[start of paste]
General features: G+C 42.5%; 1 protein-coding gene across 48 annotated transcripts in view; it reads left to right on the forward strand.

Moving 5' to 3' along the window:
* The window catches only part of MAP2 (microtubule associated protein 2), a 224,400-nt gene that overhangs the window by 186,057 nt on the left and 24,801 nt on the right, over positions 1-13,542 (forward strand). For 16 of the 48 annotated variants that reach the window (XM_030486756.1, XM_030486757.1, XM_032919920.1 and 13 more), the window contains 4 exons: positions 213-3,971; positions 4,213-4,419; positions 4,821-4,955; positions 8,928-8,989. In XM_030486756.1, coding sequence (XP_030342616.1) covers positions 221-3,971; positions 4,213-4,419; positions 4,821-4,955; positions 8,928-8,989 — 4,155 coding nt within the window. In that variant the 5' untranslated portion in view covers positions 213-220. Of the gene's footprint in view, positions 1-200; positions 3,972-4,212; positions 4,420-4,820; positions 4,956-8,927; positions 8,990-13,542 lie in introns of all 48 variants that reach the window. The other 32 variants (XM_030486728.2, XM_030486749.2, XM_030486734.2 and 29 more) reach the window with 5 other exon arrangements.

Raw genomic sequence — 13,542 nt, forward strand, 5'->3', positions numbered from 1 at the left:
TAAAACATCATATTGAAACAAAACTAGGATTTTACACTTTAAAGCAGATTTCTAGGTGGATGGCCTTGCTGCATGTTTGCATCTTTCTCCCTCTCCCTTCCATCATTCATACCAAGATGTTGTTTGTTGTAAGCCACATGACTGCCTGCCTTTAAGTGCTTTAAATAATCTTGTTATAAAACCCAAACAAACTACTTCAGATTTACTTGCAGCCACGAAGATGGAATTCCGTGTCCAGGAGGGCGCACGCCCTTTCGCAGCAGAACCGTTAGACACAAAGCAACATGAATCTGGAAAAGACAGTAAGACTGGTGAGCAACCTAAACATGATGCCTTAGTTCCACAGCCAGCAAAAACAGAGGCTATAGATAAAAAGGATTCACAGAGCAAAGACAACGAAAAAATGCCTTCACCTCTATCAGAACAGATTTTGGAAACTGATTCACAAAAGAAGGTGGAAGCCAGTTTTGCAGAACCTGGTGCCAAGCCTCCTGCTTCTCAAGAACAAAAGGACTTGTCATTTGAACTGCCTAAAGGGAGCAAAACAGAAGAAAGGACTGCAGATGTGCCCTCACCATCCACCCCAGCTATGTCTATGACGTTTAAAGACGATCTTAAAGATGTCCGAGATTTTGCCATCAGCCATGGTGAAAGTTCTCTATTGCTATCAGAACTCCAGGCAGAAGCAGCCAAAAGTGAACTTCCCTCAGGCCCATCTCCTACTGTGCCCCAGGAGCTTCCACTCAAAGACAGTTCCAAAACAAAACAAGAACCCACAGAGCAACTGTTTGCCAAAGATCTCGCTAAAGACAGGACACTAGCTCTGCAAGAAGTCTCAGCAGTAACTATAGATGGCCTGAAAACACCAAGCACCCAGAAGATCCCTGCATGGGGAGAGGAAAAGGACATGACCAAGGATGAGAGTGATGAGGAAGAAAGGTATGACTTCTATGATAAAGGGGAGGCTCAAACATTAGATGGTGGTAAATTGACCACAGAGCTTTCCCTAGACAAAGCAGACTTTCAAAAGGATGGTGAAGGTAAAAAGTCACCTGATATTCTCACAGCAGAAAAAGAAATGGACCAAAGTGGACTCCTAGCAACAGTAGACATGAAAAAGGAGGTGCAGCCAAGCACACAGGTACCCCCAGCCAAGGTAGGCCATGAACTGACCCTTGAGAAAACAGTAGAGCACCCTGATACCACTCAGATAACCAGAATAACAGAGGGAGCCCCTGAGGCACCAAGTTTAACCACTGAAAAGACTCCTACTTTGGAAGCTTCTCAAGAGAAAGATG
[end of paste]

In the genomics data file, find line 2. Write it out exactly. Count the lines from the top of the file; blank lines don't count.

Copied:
Moving 5' to 3' along the window: